Automation actions

Each step in an automation workflow is an action. The triggering event (e.g. vulnerability detected) is the first action in an automation after which all following actions are executed.

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Adding a new action
Actions are represented by nodes in the Automation Builder. A new action can be added to the workflow by dragging an edge from the output handle of an existing node. A new empty node will be created and a list of actions will appear in the right side panel. Select the action you want to add and the empty node will update accordingly.

Types of actions
Below is a list of the available actions and what they do:

  • Check if condition is true: runs a check to see if a specified condition is true such as “Priority equals High.”
  • Compare MAC addresses: compares two specified MAC addresses and allows the user to choose if the condition is true based on three outcomes: addresses are equal, OUI prefixes are equal, or resolved OUIs are equal.
  • Send HTTP request: sends an HTTP request to a specified URL.
  • Load an item: loads an item into the automation, which enables you to access or update its attributes in subsequent actions. For example, if the triggering event is “when vulnerability detected” you may want to load the MAC (an output variable of the vulnerability event) of the device that is affected to check if it’s a high priority asset.
  • Change an item attribute: identifies an item to update and the associated attributes to change.
  • Query for an item: unclear on the purpose of this action
  • Create an item: creates a new item and sets the initial attribute values.
  • Create an item link: creates a link between two items.
  • Load a hub: loads the attributes from a specified hub into the automation so they can be accessed in subsequent actions.
  • Send a message to a public channel: sends a Slack message to a channel.
  • Send email: sends an email to designated addresses.
  • Custom actions: executes a pre-configured action or integration such as retrieving devices via a third-party API integration.

Using message composer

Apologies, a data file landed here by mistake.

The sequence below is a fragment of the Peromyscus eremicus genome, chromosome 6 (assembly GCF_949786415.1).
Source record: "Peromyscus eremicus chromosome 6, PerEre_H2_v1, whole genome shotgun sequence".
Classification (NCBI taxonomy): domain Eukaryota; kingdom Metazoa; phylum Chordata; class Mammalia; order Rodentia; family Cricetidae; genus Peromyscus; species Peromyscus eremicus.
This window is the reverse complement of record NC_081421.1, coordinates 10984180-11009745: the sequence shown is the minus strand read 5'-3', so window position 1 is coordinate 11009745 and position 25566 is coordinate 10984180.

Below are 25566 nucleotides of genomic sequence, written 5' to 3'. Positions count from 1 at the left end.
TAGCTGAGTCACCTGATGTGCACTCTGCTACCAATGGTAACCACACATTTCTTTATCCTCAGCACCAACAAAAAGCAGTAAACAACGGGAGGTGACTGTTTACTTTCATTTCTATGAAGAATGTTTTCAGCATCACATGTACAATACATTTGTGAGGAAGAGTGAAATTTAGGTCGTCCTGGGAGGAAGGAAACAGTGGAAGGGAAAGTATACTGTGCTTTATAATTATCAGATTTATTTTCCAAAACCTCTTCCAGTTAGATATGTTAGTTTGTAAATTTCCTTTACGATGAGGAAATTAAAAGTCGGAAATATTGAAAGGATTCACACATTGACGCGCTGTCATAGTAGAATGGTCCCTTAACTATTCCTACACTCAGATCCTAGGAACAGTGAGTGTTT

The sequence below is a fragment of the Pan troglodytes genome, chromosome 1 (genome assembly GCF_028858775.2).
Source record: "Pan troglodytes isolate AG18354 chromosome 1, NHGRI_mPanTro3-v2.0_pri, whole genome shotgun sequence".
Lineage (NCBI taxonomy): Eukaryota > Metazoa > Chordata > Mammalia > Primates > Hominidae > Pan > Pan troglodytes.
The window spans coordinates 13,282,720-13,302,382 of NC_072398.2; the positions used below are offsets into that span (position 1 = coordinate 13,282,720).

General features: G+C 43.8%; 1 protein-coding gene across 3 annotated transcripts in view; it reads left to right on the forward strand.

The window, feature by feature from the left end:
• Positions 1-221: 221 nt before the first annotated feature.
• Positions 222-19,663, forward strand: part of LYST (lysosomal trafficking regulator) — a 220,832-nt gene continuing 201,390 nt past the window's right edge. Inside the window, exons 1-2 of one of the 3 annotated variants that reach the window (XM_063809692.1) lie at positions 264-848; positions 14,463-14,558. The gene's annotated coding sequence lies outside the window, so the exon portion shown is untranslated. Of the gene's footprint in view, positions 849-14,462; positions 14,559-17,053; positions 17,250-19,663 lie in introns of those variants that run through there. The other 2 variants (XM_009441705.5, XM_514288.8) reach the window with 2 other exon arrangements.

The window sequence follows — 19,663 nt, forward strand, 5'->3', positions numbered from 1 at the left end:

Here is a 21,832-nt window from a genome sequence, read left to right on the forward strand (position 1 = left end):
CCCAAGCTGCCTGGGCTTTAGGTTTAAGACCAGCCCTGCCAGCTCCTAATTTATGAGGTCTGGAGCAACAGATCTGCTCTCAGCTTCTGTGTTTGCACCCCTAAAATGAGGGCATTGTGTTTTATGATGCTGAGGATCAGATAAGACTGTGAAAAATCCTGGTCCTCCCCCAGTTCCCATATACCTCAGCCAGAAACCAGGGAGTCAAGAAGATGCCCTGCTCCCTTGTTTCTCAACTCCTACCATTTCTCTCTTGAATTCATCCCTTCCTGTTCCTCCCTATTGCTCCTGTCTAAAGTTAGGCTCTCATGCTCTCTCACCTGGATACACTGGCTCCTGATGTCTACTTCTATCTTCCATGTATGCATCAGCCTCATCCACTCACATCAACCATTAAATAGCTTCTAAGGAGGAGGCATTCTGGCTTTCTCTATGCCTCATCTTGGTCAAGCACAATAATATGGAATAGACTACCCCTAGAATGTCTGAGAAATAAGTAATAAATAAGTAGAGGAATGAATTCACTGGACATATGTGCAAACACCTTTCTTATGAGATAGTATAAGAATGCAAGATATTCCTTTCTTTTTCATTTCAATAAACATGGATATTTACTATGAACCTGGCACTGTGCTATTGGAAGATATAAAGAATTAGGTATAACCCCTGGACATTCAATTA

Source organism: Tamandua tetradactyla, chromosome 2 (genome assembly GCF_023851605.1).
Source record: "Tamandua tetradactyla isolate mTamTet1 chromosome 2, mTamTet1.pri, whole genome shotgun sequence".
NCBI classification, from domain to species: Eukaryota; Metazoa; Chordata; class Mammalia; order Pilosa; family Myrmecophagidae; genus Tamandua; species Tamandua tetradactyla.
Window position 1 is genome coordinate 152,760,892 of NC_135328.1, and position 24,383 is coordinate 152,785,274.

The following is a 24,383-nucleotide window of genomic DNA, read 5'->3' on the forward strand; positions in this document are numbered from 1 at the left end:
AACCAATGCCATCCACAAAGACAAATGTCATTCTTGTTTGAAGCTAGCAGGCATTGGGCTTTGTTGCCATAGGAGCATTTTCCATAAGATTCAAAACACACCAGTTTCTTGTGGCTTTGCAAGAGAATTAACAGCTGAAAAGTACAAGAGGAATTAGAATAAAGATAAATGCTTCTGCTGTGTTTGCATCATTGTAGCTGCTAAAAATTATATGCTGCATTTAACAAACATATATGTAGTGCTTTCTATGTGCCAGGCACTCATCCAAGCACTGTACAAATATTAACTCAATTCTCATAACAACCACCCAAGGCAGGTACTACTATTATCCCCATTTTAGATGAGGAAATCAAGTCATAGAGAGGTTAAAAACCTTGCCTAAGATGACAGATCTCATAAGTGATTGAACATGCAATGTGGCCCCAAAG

For every triggering event there exists a set of output variables, which provide context for subsequent actions in an automation. For example, the event “when vulnerability detected” includes the following output variables:

  • Hub ID: the id of the hub that detected the vulnerability
  • IP: the IP address of the device to which this vulnerability relates
  • MAC: the MAC address of the device to which this vulnerability relates
  • Remote IP: the IP address of the device to which this vulnerability relates
  • Remote MAC: the MAC address of the device to which this vulnerability relates
  • Type: a classification of the type of vulnerability
  • Message: a human-readable message providing information about the vulnerability
  • Time Fired: timestamp this vulnerability was detected

The message composer is how you input variables and text when configuring new actions. The following steps illustrate how the message composer is used to create an automation that alerts necessary stakeholders of a new vulnerability that has been detected on a high priority asset:

  1. Create a new automation with triggering event type “when vulnerability detected.”
  2. Add a new action for “Load an item.”
  3. Select the field “ID of item to load” to open the message composer.
  4. Begin typing “@” to reveal a list of available variables to choose from. In this example, select EVENT.mac. This is the variable that will contain the MAC address for the affected item.
  5. From the green edge of the “Load an item” node add a new action for “Check if condition is true.”
  6. Add a new condition and open the first dropdown menu. You will have many more options to choose from compared to when you were configuring the first “Load an item” action. The reason for that is because you now have access to all of the variable outputs from the original event and the “Load an item” action. For this example, we choose “LOAD_ITEM.item.priority” which is a variable for the priority of the MAC address that was loaded in the previous action. Then set it “equal” to “High.”
  7. From the green edge of the “Check if condition is true” node add a new action for “Send a message to a public channel.”
  8. Add the Slack channel you wish to send the message to
  9. Click the message field which will open the message composer. In this case, we won’t just add the variable. We want to add a message that will be sent to the public Slack channel. For example, we could write “A vulnerability that affects a high priority device with EVENT.mac has been detected.” Note that we can use the EVENT.mac variable to include the MAC address for the affected device.
  10. Finally, you can add a new action from the red edge (condition is not true) of the “Check if condition is true” similar to the one above that could alert the right folks to a lower priority vulnerability.